Dinesh D’Souza’s film, 2016: Obama’s America, is very good at putting the viewer in the milieu of Jakarta or Nairobi, which continue to feel “different” enough to engage the American viewer’s sense of distance and wonder. Conveying the difference of Barack Obama’s childhood and his idea of cultural roots – the difference from American life – is the movie’s most effective accomplishment.
Iran’s relative situation has deteriorated. To regain a sense of leadership and invulnerability – as well as to vindicate Shia Islam over the recent Sunni triumphs in the region – Iran needs a big strategic win. She needs a trump card over the emerging Sunni centers of gravity in Cairo and Ankara.
Prosperity has met its match. Regulation will kill prosperity by stealth unless we the people wake up to what’s going on. We are wildly, insanely overregulated today, and if we don’t attack the idea of the regulatory state on those terms – on the premise that regulation itself is mostly a bad thing, and we need far less of it than we have – then we will never recover.
India has just conducted an unprecedented four-day port visit in Haifa, during which Indian sailors roamed Israel as American sailors have for many years, and joint ceremonies were held with the local population. A naval visit to Israel is a big political signal; India would not be sending it lightly.
Watching the ceremony last night, I had a profound sense of sadness for the hollow revelry. There was no dignified memorializing of the greatness, uniqueness, and courage of Britain’s past. There was “irreverent, idiosyncratic” entertainment, and a very long segment of writhing self-abasement before the shibboleth of socialized medicine.
How should an American president use the military in an intimidating, persuasive manner, to induce Iran to give up her nuclear-weapons purpose? Very little has been discussed on this topic in the forums of punditry; virtually all treatments focus on the feasibility or proper method of a military attack campaign. Is there an “intimidation option,” short of a shooting war? And if so, what would it look like?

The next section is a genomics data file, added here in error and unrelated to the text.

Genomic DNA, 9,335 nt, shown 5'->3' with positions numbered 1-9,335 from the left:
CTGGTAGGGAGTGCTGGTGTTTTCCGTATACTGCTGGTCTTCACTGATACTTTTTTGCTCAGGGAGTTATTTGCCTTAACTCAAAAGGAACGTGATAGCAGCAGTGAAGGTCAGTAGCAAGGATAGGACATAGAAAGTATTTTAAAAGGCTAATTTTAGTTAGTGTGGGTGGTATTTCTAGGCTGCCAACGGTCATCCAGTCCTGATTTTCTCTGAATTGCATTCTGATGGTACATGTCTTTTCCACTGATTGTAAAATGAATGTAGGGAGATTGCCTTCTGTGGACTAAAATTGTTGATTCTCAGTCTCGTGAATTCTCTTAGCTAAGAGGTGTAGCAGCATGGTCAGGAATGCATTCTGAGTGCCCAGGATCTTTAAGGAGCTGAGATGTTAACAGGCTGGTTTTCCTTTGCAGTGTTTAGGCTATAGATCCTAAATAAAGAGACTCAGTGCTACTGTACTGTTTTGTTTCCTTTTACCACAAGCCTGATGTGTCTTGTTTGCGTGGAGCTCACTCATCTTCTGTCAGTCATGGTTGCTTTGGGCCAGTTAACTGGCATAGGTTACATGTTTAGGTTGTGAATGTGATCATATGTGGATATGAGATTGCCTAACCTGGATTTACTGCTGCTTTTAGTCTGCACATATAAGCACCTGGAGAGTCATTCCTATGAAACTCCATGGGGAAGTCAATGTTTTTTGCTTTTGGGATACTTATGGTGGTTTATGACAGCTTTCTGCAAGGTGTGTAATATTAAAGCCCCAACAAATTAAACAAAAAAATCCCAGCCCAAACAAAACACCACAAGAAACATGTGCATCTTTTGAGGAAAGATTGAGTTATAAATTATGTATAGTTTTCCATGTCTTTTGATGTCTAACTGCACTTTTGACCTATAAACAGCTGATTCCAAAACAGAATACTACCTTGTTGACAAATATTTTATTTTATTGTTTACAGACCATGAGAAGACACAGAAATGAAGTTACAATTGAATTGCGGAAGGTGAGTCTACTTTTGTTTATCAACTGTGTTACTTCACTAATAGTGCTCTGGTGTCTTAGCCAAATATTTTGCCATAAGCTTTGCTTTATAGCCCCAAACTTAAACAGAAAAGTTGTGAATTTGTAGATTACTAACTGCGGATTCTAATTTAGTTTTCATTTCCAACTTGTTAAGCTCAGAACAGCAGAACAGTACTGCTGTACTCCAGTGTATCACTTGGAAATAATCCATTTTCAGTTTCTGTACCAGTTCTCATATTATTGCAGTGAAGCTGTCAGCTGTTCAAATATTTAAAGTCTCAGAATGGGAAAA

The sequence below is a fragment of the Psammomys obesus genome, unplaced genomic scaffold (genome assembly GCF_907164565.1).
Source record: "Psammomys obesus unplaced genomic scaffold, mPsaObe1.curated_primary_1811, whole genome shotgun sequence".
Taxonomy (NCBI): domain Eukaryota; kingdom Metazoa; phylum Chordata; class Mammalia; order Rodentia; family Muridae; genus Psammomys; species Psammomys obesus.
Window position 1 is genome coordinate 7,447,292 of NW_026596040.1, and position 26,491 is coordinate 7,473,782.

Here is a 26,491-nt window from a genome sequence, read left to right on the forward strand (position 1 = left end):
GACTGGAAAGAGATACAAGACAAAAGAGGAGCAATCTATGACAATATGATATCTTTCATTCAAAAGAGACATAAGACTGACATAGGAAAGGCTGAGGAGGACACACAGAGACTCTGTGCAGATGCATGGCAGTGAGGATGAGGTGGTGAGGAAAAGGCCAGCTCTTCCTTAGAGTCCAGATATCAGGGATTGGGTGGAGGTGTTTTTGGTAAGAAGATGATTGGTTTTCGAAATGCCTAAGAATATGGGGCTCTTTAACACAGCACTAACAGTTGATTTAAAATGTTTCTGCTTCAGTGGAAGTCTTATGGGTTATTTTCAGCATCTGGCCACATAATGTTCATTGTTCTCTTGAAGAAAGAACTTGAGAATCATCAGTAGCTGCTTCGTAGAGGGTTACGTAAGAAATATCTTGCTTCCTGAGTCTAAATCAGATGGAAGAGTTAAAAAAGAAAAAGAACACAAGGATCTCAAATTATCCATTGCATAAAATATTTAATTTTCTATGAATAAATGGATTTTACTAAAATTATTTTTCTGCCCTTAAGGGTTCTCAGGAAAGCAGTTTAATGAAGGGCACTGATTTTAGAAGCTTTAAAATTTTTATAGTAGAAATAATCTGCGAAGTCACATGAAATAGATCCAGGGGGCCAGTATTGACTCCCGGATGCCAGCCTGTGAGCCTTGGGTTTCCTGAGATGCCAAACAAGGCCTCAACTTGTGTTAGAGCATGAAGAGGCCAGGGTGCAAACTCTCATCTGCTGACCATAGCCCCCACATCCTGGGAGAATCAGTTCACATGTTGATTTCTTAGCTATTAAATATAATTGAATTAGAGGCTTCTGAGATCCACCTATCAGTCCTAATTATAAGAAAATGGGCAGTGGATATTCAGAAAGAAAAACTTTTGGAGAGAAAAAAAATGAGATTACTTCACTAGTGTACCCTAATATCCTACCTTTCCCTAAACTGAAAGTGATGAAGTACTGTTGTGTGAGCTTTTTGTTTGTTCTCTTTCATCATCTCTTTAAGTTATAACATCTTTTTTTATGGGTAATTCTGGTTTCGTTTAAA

The period of the Obama tenure, and now the 2012 election, are forcing Americans to reconsider, in a way I’m not sure we have for a good 200 years, what the vote means, and what politics means to our lives. Since 1792, the sense has gradually crept upon us that when we elect a president, we are electing our collective future. That sense took a giant leap forward with the FDR presidency, and frankly, it took another one when Reagan entered office.
The Tumultus Post-Americanus is now well underway. There is no initiative on our collective part – we have done nothing but react in the last three years – and possibly even less appreciation of how the world is changing. The forms of international discourse – the processes of the UN, the G-8 and G-20, the IMF – are being adhered to now because they are a convenience, not because they produce anything useful.
We must not let our concept of the purpose and character of a tax be corrupted, precisely because taxing us is a power accorded Congress in the Constitution. The definition of “tax” is, in fact, the most important limit on what Congress can do with its power to tax. In the wake of the Obamacare ruling, defining “tax” is defending our liberty – or, from the opposite perspective, attacking it.